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Exploring the environmental footprint of electric vehicles

Exploring the environmental footprint of electric vehicles

In the era of electric vehicles (EVs), it is important to remember that these cars and trucks are only as clean as the energy that powers them. EVs have the potential to offer a more environmentally friendly transport solution, although their performance relies heavily on the source of the electricity. Renewable energy derived from wind and solar can maximise environmental benefits. Nevertheless, many governments are pushing hard for EVs despite the poor carbon dioxide (CO2) footprint of their electricity generation.

Exploring the environmental footprint of electric vehicles
Marc Sens

Abundant sources of renewable energy are at our fingertips and the potential of wind and solar power is virtually limitless. Still, of the around 170,000 terawatt-hours (TWh) of energy from all sectors on our planet, just 15% is obtained from renewable sources and an increase in global energy demand is an ever-present challenge. The production and consumption of renewable energy needs to increase drastically to solve the problem we face, says Marc Sens, senior vice president, Research & Technology/Sustainable Solutions at IAV GmbH.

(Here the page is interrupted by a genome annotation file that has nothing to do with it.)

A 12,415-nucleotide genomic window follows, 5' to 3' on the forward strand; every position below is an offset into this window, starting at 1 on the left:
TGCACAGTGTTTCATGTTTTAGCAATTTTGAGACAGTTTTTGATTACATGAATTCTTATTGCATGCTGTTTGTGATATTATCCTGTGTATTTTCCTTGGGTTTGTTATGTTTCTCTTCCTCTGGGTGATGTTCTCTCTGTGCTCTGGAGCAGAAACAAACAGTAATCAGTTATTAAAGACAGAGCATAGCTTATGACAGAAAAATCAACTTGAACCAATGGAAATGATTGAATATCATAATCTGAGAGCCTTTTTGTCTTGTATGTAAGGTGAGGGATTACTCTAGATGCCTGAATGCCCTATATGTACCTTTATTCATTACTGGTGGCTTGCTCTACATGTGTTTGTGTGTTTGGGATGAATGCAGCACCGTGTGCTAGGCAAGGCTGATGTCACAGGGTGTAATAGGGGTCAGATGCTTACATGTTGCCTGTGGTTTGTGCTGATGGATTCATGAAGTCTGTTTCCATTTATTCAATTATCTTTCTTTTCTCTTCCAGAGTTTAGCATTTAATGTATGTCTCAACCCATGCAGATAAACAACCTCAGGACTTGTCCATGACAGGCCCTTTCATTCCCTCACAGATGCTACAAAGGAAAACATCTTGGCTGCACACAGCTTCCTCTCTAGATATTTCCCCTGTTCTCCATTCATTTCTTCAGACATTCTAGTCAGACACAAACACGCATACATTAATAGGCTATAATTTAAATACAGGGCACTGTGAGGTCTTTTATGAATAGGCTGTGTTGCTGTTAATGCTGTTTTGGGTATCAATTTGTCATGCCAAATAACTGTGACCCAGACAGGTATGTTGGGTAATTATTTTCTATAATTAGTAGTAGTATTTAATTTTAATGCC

Sens joined IAV GmbH in 1998 as a development engineer for Engine Mechanics. IAV GmbH (Ingenieurgesellschaft Auto und Verkehr) is a German engineering company specialising in the automotive industry. Founded in 1983 as a spin-off from the Technical University of Berlin, IAV has grown into one of the leading global engineering service providers in the automotive sector. The company is known for its expertise in the development, optimisation and testing of all types of powertrain systems, including those for conventional internal combustion engines, hybrids, and electric vehicles. 

Speaking in the Executives Panel at the 2023 JSAE/SAE Powertrains, Energy & Lubricants International Meeting in Kyoto, Japan, on “Technologies and Scenarios to Achieve a Rapid Reduction of the Global Warming Potential of the Transport Sector,” Sens outlined a significant mismatch between renewable energy availability and our transportation requirements.